also eaten away at our City’s coffers. This broken promise forced Rockland and other municipalities to make drastic cuts to budgets in order to keep taxes in check and services available.”
RSU 13 School Board Chair Steve Roberts says he supports the intent of the proposal but is skeptical of the plan because the state has routinely ignored the will of the voters to fund education at 55 percent and never suffered any penalties. He said that it may require a constitutional amendment to force the state to meet its obligations.
LePage: The 55 percent law “will never happen”
Meanwhile, a Republican Party-backed referendum to abolish the state income tax could add even more complications if it qualifies for the 2016 ballot. The measure, which is supported by Gov. LePage, would eliminate $1.7 billion in revenue, or a third of total state revenues. The governor has said that the budget hole could partially be offset by cutting $250 million in “waste” from the education budget by forcing more rural schools to consolidate and putting more classes online.
At a town hall forum in Lewiston on October 13, the governor dismissed any notion that the state would ever honor its obligations to meet the 55-percent threshold:
“It will never happen in the state of Maine because it’s not possible. Every single year the person who has to pay the 55 percent has nothing to say about what makes up 55 percent.”
The governor went on to argue that the state shouldn’t have to fund local schools because it doesn’t have any say in how many teachers a district hires and what their salaries are. LePage’s comments on the 55-percent law are a complete 180 from the position he took while running for governor as the mayor of Waterville.
“The citizens of Maine voted for the state to fund 55 percent of GPA funding,” he told the Portland Press Herald in October 2010. “Therefore, the state has the responsibility to abide by the will of the people. To meet that responsibility the state needs to reprioritize spending and shrink the size and scope of state government.”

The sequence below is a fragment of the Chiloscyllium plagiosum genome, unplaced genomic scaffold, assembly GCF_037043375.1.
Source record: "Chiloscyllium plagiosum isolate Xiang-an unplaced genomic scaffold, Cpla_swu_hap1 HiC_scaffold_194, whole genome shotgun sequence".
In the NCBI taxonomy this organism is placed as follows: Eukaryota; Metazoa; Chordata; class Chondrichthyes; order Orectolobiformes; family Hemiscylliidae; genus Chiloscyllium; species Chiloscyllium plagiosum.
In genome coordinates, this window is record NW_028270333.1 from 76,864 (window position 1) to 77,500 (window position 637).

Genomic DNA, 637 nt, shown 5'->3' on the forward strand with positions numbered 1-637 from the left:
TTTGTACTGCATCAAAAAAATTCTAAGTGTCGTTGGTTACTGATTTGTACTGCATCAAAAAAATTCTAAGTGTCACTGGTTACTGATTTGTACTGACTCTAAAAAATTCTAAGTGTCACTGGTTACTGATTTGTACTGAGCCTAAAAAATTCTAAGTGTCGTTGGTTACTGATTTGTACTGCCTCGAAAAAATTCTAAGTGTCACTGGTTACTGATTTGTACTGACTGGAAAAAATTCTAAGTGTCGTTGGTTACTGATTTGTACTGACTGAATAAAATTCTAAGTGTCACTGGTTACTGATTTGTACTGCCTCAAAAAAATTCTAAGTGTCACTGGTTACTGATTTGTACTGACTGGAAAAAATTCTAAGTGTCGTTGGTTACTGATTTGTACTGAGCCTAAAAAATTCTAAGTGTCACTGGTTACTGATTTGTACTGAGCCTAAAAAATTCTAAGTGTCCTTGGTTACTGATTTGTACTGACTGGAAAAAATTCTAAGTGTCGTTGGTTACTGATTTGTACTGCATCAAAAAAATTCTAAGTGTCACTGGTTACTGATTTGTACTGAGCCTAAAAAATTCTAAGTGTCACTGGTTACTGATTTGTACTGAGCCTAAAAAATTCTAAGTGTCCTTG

At the Lewiston forum last week, the governor went even further, arguing that the state is not even constitutionally obligated to provide any funding for education at all. He cited Article VIII of the Maine Constitution, which begins: “Legislature shall require towns to support public schools; duty of Legislature.”
“Do you know that it’s unconstitutional in the state of Maine for the state to pay one dollar towards education?” the governor asked the Lewiston audience. “But we’ve never changed the constitution. We’ve been doing it for decades, but it’s [clear] the constitution says the state will only ensure that local communities pay for educating their students at their costs. And I’m meeting with the Chief Justice on Friday to ask why does this continue to happen? And they say, ‘Well, we take the precedent and you’ve been doing it, so we would say you’ve got to continue doing it.’ So if that’s the case, then why are we asking a governor to take an oath to the United States Constitution and an oath to the Maine Constitution when the Constitution doesn’t mean what the Constitution says. It only means what the court says it says when they decide to discuss it in the courts. But that’s a fact.”
Education Committee member Rep. Brian Hubbell (D-Bar Harbor) called the governor’s argument “absurd.”
“The Governor misunderstands that the law requires the state to pay 55% of [“Essential Programs and Services”], which is the state’s calculation of the threshold cost necessary to provide each Maine student with the opportunity to meet Maine’s Learning Results, not 55% of whatever schools choose to spend.”
When asked to comment on the merits of the governor’s argument that state funding for education is unconstitutional, Attorney General Janet Mills was unequivocal: “Nothing in the Maine Constitution prevents the state legislature from funding public education.”